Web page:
Another gripe that some have with the current console is its small stand. Admittedly, the rather tiny and flimsy stand serves its purpose, nevertheless the lack of adjustment means that you’re restricted with just one viewing angle. So, when we carefully flipped the OLED model over and pulled out the sturdy and almost fully adjustable stand to jump into Mario Odyssey, it felt refreshing to have the option to alter the angle in a way we actually wanted. The console can virtually rest completely flat with it fully kicked out. Again, this is a feature that will help convince those who play in tabletop mode to upgrade, yet we don’t envisage this necessarily swaying TV mode players to, dare we say it, make the switch.
Although minuscule, we’re told that the OLED model weighs in at just above the original counterpart. It’s only by a fraction and it’s not particularly noticeable. The stereo speakers, however, deserve a small mention as audio came across slightly crisper, especially in Breath of the Wild. Nintendo stated that the on-board speakers have been improved and, cranking up the volume fully, we were inclined to agree. But for the most part we couldn’t pick up much of an improvement, apart from how loud the action was able to get.
As mentioned previously, the next member of the Switch family comes with a new and improved dock. The first thing we immediately noticed (apart from its beautiful, sleek white colour) was how much more sturdy it felt compared to the original dock. It also felt a little heavier, too. Its rounded edges, matte finish and shiny interior gives a much more premium feel and look – it will complement your shelving unit, that’s for sure. The bottom of the dock has a different material that helps to keep it in place and, after gripping the new dock, it held steadfast in place when we tried to shift it, which will be a perk for those who have wandering toddler hands in their households! Instead of a hinged door, the back of the dock comes clean off. It’s easily put back in place with a satisfying click. Nintendo have opted to remove the USB port behind the flap at the back and have replaced it with a built-in LAN port, which promises to cut down lag when in TV mode. Fans of games such as Super Smash Bros. Ultimate will reap the benefits of this, along with more competitive players who rely on a stable internet connection.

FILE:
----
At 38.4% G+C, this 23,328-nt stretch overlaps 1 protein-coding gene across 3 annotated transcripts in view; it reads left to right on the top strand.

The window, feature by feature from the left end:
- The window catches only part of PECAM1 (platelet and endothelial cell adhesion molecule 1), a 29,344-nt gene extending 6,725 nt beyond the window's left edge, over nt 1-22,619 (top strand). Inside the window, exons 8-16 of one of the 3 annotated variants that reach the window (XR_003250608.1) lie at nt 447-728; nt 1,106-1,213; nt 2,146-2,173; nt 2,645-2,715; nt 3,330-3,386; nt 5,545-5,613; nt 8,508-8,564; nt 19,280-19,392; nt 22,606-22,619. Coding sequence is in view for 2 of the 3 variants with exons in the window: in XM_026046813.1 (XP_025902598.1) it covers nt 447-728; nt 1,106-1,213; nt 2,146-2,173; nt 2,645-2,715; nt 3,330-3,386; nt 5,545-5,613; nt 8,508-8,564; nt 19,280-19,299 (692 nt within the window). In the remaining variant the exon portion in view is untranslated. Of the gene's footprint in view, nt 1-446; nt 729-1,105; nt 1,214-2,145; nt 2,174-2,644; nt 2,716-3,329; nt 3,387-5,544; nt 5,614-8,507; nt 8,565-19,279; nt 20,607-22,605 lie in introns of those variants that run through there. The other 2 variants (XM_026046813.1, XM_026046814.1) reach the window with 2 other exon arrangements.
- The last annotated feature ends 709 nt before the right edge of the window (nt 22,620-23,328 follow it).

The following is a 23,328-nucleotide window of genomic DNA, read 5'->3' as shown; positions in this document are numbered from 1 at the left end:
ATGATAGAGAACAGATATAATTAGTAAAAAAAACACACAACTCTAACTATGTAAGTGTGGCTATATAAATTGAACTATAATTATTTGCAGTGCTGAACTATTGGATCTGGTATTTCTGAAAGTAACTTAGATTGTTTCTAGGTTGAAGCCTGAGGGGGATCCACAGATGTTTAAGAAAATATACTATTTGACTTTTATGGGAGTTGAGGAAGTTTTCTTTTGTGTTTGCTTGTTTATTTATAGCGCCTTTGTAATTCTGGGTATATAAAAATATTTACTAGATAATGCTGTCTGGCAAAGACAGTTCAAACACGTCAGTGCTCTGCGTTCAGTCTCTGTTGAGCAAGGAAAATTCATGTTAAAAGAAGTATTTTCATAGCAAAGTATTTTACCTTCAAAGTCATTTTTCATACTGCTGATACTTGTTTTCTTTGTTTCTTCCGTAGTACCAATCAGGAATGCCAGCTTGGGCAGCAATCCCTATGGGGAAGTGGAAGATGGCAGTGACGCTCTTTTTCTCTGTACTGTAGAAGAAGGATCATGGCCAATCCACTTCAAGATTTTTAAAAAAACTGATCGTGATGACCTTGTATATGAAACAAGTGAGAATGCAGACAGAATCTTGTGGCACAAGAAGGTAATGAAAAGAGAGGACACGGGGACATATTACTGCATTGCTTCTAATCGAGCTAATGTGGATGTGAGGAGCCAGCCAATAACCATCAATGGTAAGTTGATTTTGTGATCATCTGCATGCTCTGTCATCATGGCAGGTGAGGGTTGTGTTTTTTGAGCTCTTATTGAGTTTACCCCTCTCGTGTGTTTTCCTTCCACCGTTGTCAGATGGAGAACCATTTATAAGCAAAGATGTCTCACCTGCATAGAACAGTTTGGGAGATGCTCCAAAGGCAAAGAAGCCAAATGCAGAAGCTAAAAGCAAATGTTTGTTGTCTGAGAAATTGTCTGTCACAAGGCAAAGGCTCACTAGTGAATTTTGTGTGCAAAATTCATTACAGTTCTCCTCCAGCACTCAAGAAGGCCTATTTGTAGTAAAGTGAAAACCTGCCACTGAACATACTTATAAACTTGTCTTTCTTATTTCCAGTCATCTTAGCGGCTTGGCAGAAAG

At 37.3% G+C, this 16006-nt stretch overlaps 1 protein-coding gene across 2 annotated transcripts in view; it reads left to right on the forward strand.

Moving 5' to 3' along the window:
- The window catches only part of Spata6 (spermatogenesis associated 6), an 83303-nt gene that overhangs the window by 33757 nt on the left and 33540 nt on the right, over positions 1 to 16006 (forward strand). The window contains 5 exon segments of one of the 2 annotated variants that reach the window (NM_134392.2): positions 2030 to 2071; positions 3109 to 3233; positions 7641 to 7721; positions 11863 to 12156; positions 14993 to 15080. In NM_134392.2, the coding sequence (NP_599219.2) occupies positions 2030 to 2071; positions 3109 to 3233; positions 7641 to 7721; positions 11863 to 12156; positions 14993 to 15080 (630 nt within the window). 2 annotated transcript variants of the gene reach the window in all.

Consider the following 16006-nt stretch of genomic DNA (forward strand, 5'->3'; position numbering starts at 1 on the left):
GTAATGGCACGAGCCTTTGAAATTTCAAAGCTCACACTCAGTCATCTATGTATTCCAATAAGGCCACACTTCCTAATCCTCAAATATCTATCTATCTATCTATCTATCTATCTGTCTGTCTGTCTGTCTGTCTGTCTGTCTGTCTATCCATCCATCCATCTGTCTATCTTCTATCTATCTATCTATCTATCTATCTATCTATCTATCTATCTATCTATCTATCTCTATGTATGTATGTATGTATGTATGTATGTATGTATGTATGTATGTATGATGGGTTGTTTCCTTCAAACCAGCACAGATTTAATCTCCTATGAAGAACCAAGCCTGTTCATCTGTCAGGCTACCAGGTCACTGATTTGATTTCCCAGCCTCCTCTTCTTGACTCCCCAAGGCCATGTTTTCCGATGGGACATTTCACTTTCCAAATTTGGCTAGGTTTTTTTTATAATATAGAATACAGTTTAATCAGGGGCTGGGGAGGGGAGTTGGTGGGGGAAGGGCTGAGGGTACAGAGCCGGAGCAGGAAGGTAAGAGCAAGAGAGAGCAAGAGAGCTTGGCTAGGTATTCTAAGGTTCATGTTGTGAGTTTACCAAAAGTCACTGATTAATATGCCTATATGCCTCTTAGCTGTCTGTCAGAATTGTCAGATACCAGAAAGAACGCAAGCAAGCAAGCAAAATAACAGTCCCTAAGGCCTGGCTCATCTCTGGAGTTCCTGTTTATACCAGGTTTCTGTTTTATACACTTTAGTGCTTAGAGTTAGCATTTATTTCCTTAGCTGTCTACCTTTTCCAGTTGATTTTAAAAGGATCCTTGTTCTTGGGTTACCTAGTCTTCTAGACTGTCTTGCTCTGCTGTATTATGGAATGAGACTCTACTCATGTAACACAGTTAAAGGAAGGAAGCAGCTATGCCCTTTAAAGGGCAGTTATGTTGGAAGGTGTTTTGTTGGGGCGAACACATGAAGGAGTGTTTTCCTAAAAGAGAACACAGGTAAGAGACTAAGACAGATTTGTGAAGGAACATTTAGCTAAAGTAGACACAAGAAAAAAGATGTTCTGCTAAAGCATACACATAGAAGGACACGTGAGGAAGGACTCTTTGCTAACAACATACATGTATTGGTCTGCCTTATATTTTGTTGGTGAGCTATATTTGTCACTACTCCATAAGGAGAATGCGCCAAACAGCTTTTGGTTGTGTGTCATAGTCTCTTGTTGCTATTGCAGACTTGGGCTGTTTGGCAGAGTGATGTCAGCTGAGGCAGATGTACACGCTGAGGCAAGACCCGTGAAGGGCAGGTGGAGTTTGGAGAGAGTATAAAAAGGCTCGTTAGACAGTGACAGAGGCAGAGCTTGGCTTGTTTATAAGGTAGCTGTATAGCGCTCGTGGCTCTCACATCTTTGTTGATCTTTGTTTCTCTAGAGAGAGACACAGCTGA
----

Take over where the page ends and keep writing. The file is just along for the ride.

At the preview event, we didn’t see the OLED model perform while in docked mode, yet we were reminded on a few occasions that the innards of the console are no different to the ver1.1 Nintendo Switch model — that’s the one with the improved battery life readily available today. In terms of onboard memory, the OLED Switch comes with an expandable 64GB memory capacity compared to the expandable 32GB of memory for the original Nintendo Switch and Switch Lite. However, we did notice while experimenting with the adjustable stand that the memory card slot is much easier to access and isn’t half as fiddly.
It’s clear that the Nintendo Switch (OLED) model is geared towards consumers who play mostly in handheld mode. TV-mode lovers may not feel the true value here but, then again, it could well sway their preferred habits thanks to its improvements. For instance, with the clearer display you may want to re-experience some of your favourite games in handheld mode. And when docking the OLED model, you won’t be able to tell the difference from your original console , bar from the lovely white dock sitting beneath the television. However, the sensational OLED display, nearly non-existent bezel and louder speakers certainly left an impression on us. This updated Switch model will absolutely let you play anywhere, anytime and with anyone more comfortably. In its own right that could be enough to draw not only a new fanbase, but tempt existing Switch players to part with their cash once again.
A one-hour hands-on session with the Nintendo Switch (OLED) model was provided by Nintendo UK.